Beyond breastfeeding, Barbara’s coaching Parthenia on a range of topics you may not necessarily expect for a nurse. These include how to save the money she earns from her job as a security guard, how to manage her time with work, chores and a new baby, and how to integrate other family members into caring for Addesso.
They cover nutrition, from the major food groups to how to buy healthy groceries. Down the road, Barbara will teach Parthenia the basics of toddler development – what to expect and encourage at 3 months, 6 months, 1 year and so on, so Addesso’s on track for healthy growth. They’ll cover crawling, walking and potty training.
At the end of the day, the goal is to help Parthenia and Addesso become a healthy, self-sufficient family – and guide Parthenia to plan life around not just herself, but her baby, too.
“If we can get parents to center their goals around the baby, the baby’s development, the baby’s physical needs and emotional needs, and really work on those goals up until the age of 2, it kind of sets children up for a lifetime of healthy living and emotional states and healthy developments,” Barbara says.
Parthenia lives at her mom’s place in Zion, Illinois, and this program is run out of the Lake County Health Department. It started here just a year and a half ago, so it’s still too early to gauge results. But researchers have studied NFP closely over the years and nationally it has an impressive track record.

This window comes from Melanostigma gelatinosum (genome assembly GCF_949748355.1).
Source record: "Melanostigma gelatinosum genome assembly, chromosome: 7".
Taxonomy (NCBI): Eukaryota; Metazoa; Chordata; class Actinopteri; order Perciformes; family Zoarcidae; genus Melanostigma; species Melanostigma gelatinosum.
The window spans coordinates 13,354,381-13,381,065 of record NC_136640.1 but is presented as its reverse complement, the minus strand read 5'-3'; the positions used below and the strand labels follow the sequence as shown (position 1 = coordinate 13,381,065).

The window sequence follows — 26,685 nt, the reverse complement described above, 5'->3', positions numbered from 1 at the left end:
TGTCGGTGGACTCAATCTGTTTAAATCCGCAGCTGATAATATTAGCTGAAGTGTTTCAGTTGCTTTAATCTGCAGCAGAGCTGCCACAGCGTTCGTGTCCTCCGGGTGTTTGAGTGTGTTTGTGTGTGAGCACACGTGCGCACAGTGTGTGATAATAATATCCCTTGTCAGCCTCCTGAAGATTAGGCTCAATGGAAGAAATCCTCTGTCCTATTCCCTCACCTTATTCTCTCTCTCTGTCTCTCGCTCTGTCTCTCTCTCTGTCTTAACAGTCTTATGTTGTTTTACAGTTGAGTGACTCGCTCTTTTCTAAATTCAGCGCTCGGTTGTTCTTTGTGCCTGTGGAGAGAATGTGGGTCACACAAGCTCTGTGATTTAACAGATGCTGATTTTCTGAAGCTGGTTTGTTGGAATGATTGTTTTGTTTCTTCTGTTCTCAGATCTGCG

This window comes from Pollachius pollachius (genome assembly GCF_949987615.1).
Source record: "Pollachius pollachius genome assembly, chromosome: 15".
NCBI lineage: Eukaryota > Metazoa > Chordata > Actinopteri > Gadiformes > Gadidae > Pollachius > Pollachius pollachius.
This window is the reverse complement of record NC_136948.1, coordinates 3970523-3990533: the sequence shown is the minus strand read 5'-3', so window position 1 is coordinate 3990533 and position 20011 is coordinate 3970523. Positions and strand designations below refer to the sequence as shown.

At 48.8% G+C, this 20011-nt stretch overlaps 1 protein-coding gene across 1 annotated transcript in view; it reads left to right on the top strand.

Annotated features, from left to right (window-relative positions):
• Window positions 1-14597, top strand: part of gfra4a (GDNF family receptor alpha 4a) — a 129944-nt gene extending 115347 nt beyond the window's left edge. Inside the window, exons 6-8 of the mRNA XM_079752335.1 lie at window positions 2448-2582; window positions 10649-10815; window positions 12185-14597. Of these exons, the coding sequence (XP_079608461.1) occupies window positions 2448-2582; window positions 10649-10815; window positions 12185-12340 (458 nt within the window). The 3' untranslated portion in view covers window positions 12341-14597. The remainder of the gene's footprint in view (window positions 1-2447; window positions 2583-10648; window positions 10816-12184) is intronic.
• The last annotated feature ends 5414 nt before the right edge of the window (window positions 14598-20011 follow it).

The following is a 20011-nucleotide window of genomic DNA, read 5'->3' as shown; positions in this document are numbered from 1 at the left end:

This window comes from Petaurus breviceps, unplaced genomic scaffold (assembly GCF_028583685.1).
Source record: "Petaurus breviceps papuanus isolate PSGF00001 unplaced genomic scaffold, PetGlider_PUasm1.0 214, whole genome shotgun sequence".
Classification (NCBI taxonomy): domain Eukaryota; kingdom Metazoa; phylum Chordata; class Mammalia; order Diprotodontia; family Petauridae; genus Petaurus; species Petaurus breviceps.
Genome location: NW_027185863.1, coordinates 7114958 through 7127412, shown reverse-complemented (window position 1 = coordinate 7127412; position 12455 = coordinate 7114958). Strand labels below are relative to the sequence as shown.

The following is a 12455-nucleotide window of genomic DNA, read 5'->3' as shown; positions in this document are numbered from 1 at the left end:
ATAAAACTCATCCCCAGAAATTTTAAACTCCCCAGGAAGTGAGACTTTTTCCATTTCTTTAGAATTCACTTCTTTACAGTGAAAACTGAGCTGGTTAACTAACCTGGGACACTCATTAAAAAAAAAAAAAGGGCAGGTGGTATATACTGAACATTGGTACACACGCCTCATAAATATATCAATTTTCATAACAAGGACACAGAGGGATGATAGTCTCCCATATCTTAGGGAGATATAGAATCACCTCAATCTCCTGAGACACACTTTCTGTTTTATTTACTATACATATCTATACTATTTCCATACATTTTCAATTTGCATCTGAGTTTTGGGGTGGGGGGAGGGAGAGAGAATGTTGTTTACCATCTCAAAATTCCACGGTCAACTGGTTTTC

Randomized trials show NFP reduces child abuse and neglect by 48 percent. Language delays for children at 21 months drop by 50 percent. Behavioral and intellectual problems at age 6 drop by 67 percent. Kids in the program even suffer fewer accidental injuries that take them to the ER.
The impact transcends early childhood, spilling over into later stages of life. As children served by the program grow up, research shows a 26 percent rise in their math and reading test scores in first through third grades. There’s a 59 percent drop in arrests of teenagers at age 15, and a 20 percent drop in welfare use.